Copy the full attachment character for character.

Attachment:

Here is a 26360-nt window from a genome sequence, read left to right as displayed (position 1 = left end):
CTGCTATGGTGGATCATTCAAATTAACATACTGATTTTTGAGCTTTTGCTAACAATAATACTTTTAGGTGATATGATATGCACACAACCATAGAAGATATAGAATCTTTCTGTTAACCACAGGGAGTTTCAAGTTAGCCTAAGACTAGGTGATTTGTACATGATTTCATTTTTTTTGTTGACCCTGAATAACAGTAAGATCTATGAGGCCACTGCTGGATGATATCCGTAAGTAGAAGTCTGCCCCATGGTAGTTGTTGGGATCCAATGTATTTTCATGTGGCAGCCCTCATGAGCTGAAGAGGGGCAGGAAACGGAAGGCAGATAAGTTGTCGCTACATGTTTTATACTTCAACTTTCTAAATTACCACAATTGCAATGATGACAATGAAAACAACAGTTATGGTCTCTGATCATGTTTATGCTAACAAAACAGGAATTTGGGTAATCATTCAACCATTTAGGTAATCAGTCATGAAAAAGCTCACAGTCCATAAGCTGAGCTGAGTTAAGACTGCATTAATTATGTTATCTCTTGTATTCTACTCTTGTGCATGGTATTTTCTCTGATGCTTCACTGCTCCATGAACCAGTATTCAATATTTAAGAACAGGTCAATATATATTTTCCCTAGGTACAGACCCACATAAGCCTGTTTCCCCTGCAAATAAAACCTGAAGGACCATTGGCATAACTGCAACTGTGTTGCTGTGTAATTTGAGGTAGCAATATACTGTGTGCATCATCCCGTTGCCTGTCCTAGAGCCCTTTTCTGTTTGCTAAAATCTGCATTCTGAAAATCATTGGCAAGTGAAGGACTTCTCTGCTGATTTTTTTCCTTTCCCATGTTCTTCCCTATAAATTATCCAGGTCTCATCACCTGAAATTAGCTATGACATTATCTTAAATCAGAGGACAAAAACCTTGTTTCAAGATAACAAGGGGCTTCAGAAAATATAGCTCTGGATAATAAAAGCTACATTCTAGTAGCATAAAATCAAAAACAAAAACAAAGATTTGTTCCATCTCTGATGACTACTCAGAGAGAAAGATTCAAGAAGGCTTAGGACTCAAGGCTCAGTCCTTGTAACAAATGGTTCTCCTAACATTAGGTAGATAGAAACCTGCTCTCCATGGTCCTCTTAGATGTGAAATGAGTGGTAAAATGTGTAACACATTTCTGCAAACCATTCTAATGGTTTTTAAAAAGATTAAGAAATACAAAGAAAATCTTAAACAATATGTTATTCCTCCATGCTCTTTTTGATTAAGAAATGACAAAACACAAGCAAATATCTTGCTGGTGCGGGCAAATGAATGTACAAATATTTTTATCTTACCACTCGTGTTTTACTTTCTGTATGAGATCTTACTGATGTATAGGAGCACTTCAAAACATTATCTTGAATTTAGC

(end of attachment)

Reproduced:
Here is a 26360-nt window from a genome sequence, read left to right as displayed (position 1 = left end):
CTGCTATGGTGGATCATTCAAATTAACATACTGATTTTTGAGCTTTTGCTAACAATAATACTTTTAGGTGATATGATATGCACACAACCATAGAAGATATAGAATCTTTCTGTTAACCACAGGGAGTTTCAAGTTAGCCTAAGACTAGGTGATTTGTACATGATTTCATTTTTTTTGTTGACCCTGAATAACAGTAAGATCTATGAGGCCACTGCTGGATGATATCCGTAAGTAGAAGTCTGCCCCATGGTAGTTGTTGGGATCCAATGTATTTTCATGTGGCAGCCCTCATGAGCTGAAGAGGGGCAGGAAACGGAAGGCAGATAAGTTGTCGCTACATGTTTTATACTTCAACTTTCTAAATTACCACAATTGCAATGATGACAATGAAAACAACAGTTATGGTCTCTGATCATGTTTATGCTAACAAAACAGGAATTTGGGTAATCATTCAACCATTTAGGTAATCAGTCATGAAAAAGCTCACAGTCCATAAGCTGAGCTGAGTTAAGACTGCATTAATTATGTTATCTCTTGTATTCTACTCTTGTGCATGGTATTTTCTCTGATGCTTCACTGCTCCATGAACCAGTATTCAATATTTAAGAACAGGTCAATATATATTTTCCCTAGGTACAGACCCACATAAGCCTGTTTCCCCTGCAAATAAAACCTGAAGGACCATTGGCATAACTGCAACTGTGTTGCTGTGTAATTTGAGGTAGCAATATACTGTGTGCATCATCCCGTTGCCTGTCCTAGAGCCCTTTTCTGTTTGCTAAAATCTGCATTCTGAAAATCATTGGCAAGTGAAGGACTTCTCTGCTGATTTTTTTCCTTTCCCATGTTCTTCCCTATAAATTATCCAGGTCTCATCACCTGAAATTAGCTATGACATTATCTTAAATCAGAGGACAAAAACCTTGTTTCAAGATAACAAGGGGCTTCAGAAAATATAGCTCTGGATAATAAAAGCTACATTCTAGTAGCATAAAATCAAAAACAAAAACAAAGATTTGTTCCATCTCTGATGACTACTCAGAGAGAAAGATTCAAGAAGGCTTAGGACTCAAGGCTCAGTCCTTGTAACAAATGGTTCTCCTAACATTAGGTAGATAGAAACCTGCTCTCCATGGTCCTCTTAGATGTGAAATGAGTGGTAAAATGTGTAACACATTTCTGCAAACCATTCTAATGGTTTTTAAAAAGATTAAGAAATACAAAGAAAATCTTAAACAATATGTTATTCCTCCATGCTCTTTTTGATTAAGAAATGACAAAACACAAGCAAATATCTTGCTGGTGCGGGCAAATGAATGTACAAATATTTTTATCTTACCACTCGTGTTTTACTTTCTGTATGAGATCTTACTGATGTATAGGAGCACTTCAAAACATTATCTTGAATTTAGC